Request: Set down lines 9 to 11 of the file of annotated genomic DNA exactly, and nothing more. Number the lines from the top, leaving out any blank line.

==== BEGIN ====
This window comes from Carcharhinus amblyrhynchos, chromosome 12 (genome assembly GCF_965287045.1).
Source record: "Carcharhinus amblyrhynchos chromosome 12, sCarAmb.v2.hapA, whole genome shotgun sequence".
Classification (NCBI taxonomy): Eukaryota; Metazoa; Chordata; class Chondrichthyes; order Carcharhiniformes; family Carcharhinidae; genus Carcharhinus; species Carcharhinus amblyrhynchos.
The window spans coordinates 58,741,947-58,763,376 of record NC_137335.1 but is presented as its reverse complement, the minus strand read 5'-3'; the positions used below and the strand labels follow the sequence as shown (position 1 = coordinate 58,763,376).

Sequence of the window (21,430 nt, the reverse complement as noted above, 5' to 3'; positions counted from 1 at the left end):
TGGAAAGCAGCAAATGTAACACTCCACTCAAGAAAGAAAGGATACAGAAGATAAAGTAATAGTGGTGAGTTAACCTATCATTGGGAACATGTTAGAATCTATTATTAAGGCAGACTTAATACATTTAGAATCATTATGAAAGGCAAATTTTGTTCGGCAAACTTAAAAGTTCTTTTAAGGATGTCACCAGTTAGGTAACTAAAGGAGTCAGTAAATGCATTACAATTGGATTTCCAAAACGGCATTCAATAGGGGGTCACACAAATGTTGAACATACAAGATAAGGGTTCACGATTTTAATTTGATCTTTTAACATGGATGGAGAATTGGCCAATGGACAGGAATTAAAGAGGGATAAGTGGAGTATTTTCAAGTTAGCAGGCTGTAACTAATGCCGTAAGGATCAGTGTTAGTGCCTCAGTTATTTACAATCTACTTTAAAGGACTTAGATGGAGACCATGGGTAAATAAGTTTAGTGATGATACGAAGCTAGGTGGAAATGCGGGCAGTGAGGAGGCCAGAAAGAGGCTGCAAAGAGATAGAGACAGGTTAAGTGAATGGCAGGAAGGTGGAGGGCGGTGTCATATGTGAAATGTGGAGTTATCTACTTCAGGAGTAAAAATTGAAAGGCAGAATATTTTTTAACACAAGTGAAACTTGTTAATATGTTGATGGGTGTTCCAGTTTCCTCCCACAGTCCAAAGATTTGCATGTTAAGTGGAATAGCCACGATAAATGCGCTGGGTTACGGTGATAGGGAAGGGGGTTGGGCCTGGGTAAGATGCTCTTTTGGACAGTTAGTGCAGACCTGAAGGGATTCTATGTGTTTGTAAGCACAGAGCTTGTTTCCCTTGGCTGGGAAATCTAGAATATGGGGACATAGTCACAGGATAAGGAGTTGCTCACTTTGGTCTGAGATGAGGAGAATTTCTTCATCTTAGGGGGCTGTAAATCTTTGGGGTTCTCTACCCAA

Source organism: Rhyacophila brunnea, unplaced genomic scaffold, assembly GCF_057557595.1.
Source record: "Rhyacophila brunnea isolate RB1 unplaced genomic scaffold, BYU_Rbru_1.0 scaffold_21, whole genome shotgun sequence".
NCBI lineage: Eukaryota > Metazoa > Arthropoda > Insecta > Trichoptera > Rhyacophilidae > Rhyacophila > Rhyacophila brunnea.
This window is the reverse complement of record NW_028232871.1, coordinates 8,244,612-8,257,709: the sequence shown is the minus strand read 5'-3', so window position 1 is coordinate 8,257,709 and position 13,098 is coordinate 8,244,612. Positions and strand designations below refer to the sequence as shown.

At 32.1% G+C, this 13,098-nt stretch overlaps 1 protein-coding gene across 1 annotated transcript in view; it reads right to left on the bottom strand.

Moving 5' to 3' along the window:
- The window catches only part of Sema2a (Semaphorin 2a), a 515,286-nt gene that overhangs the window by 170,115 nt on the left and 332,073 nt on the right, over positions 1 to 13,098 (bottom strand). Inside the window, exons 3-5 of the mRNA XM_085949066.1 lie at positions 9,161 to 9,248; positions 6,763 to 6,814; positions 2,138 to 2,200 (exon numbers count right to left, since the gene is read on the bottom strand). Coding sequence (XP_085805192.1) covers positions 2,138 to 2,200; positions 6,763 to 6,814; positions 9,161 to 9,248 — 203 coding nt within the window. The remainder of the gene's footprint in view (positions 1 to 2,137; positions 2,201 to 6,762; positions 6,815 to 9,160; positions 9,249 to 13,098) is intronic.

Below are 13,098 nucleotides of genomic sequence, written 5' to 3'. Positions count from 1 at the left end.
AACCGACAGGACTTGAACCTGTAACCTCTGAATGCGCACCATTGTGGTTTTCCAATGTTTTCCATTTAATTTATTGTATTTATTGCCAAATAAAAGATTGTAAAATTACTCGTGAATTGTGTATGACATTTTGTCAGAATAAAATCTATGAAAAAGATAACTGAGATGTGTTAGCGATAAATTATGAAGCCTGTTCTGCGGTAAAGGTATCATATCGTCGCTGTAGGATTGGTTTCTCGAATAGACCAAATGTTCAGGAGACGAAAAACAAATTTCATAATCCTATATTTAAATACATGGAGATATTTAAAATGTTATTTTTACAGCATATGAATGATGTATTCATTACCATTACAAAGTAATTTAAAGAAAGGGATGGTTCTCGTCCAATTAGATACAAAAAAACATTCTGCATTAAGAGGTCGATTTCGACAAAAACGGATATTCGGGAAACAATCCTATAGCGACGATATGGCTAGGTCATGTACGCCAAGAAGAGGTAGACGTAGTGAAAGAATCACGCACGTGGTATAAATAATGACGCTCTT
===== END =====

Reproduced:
NCBI lineage: Eukaryota > Metazoa > Arthropoda > Insecta > Trichoptera > Rhyacophilidae > Rhyacophila > Rhyacophila brunnea.
This window is the reverse complement of record NW_028232871.1, coordinates 8,244,612-8,257,709: the sequence shown is the minus strand read 5'-3', so window position 1 is coordinate 8,257,709 and position 13,098 is coordinate 8,244,612. Positions and strand designations below refer to the sequence as shown.

At 32.1% G+C, this 13,098-nt stretch overlaps 1 protein-coding gene across 1 annotated transcript in view; it reads right to left on the bottom strand.